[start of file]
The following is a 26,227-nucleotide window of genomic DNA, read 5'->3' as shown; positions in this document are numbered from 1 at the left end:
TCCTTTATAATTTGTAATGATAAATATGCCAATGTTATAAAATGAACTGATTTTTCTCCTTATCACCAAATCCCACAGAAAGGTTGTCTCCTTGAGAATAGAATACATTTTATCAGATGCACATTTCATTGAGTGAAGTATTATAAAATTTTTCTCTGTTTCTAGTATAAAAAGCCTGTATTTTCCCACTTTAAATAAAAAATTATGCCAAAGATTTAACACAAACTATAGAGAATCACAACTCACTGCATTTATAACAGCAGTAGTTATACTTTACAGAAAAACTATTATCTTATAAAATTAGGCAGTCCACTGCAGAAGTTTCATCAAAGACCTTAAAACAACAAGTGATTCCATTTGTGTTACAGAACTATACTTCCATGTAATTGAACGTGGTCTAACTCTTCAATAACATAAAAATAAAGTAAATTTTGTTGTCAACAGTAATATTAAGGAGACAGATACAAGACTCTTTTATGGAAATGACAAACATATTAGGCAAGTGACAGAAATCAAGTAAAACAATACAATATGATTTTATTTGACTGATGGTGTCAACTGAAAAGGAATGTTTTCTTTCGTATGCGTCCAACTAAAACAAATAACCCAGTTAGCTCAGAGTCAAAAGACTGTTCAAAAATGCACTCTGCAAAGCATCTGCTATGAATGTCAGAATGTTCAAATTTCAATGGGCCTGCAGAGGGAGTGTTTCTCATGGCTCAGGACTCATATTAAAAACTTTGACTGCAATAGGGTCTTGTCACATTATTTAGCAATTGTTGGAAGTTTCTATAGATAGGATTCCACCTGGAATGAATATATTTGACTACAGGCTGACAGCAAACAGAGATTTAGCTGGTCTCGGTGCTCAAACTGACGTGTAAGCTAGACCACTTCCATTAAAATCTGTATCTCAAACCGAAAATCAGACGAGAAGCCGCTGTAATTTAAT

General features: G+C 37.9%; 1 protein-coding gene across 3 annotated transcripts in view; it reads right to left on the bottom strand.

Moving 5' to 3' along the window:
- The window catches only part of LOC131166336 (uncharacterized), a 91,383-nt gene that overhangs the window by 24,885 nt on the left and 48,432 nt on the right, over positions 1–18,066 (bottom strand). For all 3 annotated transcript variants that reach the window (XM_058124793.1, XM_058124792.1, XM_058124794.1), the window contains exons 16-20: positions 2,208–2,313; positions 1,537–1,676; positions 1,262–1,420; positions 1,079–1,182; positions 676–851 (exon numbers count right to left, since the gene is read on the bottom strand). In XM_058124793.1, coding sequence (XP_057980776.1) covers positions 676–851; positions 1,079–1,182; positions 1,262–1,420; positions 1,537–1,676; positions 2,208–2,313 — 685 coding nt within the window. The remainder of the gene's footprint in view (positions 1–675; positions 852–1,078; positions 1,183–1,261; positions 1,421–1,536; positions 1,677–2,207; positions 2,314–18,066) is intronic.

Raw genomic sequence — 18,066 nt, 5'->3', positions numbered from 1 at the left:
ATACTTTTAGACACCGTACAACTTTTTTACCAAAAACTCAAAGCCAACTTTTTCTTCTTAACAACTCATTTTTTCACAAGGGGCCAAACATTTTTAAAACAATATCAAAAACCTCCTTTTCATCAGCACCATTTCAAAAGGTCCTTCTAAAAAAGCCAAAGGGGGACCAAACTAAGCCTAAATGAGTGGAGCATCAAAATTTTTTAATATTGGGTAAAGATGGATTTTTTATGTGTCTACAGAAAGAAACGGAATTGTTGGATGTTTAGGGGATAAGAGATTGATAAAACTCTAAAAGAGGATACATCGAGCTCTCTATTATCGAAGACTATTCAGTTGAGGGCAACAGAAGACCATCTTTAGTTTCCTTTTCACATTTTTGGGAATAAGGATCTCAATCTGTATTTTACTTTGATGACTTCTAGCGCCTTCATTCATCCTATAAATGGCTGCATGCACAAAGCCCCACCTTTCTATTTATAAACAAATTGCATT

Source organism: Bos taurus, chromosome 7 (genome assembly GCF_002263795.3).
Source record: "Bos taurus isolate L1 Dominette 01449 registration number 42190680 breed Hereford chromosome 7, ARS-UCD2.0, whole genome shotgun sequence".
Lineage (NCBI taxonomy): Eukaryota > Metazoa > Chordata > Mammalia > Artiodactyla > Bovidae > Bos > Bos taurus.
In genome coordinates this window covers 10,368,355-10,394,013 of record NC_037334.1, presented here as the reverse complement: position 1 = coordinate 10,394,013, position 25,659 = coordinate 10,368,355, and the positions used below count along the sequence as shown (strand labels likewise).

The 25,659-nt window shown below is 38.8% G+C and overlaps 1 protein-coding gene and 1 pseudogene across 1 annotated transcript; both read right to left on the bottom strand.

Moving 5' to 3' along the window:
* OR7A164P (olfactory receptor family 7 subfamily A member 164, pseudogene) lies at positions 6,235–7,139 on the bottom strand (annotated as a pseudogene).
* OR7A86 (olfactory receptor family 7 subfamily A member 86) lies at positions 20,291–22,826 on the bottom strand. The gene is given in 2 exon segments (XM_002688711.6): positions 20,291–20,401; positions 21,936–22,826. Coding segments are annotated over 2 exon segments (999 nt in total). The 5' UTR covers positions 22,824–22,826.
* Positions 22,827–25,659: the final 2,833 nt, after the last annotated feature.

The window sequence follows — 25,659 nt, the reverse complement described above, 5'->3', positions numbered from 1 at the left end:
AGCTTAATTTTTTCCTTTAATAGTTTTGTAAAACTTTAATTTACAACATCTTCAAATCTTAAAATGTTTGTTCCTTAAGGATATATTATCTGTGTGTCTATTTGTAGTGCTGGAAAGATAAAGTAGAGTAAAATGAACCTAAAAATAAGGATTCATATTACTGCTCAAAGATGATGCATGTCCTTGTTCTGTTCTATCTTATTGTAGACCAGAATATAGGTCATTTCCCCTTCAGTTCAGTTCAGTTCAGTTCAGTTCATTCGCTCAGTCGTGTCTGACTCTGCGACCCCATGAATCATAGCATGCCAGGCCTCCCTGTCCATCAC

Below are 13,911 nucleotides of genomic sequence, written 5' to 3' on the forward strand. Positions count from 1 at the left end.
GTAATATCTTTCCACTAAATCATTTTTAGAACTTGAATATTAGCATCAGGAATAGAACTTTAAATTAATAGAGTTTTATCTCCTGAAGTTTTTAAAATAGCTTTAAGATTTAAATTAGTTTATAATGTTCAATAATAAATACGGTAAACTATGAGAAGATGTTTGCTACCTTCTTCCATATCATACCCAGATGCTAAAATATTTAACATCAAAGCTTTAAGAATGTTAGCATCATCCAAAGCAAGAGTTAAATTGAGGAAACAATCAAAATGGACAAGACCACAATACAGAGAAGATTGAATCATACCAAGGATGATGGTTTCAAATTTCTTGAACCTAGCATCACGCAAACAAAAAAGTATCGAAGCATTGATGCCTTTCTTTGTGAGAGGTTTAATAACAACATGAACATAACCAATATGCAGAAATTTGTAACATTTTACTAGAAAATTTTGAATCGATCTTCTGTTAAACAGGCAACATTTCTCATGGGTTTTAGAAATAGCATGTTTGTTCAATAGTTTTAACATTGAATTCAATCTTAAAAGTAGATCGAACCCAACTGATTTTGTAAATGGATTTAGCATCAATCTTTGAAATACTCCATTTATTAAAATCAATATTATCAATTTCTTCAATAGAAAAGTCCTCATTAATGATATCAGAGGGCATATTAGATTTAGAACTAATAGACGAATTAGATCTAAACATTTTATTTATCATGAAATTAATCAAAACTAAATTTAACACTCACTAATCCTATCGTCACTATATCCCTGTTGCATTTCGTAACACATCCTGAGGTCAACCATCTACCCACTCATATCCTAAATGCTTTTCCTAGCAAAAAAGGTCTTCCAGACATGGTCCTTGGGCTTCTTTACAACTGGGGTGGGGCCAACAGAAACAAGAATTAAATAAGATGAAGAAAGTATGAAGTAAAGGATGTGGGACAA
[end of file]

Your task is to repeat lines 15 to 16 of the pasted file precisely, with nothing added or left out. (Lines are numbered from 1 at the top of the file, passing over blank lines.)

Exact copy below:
* OR7A86 (olfactory receptor family 7 subfamily A member 86) lies at positions 20,291–22,826 on the bottom strand. The gene is given in 2 exon segments (XM_002688711.6): positions 20,291–20,401; positions 21,936–22,826. Coding segments are annotated over 2 exon segments (999 nt in total). The 5' UTR covers positions 22,824–22,826.
* Positions 22,827–25,659: the final 2,833 nt, after the last annotated feature.